In his lifetime, writer and activist Charles Shively filled his Boston rowhouse with the printed residue of 20th-century queer liberation. His friend Michael Bronski recalls what he found when packing it up for the Beinecke Library archive—poetry at the heart of politics.
The editor of ArtsEverywhere, Shawn Van Sluys, looks at the special features that the comics form brings to politics, and the uses various North American countercultures have made of them.
Readers who love what they read sometimes become writers of the same stories. They call it “fan fiction,” even if copyright lawyers call the police. Juli Parrish asks what happens collectively when the line between reading and writing dissolves.
With examples from his award-winning book, The Three Escapes of Hannah Arendt, Polity of Literature illustrator Ken Krimstein tells us how graphic novels and comics can strengthen literature’s capacity to host politics.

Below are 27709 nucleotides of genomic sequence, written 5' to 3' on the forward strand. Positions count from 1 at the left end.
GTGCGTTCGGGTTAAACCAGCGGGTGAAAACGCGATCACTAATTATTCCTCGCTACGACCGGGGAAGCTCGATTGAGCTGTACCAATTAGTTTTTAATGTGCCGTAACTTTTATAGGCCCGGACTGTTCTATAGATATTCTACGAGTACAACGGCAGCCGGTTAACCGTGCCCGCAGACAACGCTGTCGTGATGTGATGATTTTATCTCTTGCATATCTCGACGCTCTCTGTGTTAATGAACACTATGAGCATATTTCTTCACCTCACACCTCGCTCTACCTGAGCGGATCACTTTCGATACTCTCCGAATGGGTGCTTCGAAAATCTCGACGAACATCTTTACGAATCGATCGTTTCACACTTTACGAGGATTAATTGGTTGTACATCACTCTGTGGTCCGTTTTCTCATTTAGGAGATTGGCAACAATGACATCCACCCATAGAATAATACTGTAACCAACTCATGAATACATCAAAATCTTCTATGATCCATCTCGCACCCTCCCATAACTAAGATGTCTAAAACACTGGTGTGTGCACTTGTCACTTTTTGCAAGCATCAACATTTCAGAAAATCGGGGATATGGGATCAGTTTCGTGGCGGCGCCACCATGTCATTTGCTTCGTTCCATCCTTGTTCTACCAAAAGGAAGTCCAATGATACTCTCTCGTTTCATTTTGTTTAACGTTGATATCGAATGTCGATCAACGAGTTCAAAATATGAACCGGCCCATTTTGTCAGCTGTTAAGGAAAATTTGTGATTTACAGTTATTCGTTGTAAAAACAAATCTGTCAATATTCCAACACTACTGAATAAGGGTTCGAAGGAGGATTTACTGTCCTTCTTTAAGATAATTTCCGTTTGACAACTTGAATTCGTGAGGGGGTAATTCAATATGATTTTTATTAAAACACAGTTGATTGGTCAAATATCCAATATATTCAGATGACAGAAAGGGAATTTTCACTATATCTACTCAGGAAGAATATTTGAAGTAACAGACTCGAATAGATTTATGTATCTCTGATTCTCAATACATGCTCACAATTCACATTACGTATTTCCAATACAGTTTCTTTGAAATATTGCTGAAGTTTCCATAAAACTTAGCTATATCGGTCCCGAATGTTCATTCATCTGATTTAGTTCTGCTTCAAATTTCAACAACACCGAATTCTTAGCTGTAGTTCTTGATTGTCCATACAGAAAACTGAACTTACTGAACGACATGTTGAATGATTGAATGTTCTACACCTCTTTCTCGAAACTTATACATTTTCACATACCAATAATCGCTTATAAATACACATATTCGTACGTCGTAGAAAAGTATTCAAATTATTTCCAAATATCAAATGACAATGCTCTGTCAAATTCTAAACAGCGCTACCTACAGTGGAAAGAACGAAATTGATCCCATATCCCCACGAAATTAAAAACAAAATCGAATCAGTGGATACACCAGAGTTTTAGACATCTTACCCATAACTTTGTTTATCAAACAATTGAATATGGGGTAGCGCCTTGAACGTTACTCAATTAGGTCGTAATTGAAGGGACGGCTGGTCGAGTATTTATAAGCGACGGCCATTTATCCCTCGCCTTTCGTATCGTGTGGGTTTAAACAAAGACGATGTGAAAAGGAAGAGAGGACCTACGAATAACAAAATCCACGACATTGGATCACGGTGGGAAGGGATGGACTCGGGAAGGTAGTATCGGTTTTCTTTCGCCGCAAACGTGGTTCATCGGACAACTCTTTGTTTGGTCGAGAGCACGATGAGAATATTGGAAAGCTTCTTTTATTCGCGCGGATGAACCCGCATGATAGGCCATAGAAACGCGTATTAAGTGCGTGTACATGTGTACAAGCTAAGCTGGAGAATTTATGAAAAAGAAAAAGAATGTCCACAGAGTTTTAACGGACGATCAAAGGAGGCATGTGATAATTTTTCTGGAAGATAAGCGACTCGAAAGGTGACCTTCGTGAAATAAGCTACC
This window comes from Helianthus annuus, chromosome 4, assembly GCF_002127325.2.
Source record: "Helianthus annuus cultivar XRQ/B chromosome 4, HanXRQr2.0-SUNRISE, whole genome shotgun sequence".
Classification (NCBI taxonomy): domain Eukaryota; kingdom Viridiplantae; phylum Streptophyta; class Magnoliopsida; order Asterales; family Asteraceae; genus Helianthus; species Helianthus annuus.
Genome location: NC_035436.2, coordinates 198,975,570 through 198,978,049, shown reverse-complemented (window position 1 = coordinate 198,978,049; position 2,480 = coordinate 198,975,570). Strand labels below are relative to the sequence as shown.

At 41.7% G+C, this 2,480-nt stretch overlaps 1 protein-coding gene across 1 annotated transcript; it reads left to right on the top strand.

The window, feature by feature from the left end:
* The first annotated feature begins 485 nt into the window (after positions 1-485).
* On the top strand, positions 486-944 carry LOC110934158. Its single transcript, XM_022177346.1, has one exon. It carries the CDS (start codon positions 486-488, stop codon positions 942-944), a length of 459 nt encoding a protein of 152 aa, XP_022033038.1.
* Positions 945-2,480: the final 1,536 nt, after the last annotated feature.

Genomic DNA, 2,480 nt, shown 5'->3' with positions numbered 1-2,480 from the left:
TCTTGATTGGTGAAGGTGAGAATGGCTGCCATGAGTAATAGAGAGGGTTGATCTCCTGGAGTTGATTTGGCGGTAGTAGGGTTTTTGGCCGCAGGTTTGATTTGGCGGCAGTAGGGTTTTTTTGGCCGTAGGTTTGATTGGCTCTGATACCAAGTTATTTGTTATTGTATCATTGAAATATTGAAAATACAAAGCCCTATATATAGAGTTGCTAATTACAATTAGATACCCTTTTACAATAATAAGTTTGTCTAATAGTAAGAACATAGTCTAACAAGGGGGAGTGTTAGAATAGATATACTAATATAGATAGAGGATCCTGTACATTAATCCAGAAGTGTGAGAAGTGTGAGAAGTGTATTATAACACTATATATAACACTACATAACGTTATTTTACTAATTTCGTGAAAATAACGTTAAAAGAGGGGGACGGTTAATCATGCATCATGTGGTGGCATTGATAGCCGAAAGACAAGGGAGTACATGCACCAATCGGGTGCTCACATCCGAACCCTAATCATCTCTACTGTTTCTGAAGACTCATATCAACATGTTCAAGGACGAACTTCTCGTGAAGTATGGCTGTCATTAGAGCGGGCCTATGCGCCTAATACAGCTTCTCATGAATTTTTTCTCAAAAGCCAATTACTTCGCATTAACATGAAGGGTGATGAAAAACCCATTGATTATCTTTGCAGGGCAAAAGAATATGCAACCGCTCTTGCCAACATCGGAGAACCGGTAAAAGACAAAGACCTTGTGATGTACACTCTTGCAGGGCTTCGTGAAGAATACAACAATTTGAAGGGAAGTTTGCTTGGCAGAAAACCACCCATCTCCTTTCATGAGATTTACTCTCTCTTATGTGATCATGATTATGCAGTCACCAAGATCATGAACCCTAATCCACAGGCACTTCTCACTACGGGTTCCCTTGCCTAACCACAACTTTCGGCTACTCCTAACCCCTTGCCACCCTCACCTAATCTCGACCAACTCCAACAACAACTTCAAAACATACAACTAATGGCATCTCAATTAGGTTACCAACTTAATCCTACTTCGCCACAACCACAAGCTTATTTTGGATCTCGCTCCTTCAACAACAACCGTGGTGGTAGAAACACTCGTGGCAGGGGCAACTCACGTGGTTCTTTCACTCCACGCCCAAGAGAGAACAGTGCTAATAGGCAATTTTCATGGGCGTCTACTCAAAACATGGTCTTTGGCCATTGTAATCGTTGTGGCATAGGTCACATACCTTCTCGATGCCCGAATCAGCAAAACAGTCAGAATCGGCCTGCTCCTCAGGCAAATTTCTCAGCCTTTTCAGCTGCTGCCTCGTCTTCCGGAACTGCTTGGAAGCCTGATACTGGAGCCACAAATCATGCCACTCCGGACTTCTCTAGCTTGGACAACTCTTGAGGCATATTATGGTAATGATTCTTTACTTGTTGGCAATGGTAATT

When Angela Davis was imprisoned on false charges of abetting murder, in 1970, her friend Bettina Aptheker visited her in jail over a year-and-a-half to co-write and co-edit a foundational book of the prison abolition movement, If They Come In the Morning.
I drag you with me: ancestry and contemporary practice (a conversation between Raphael Daibert and Edgar Calel) Edgar Calel came to São Paulo for a three-month residency that extended to
As I wondered about the best way to write this text, two related events caught my attention. First, I received a call for publications with the title “After De-colonizing…What?” issued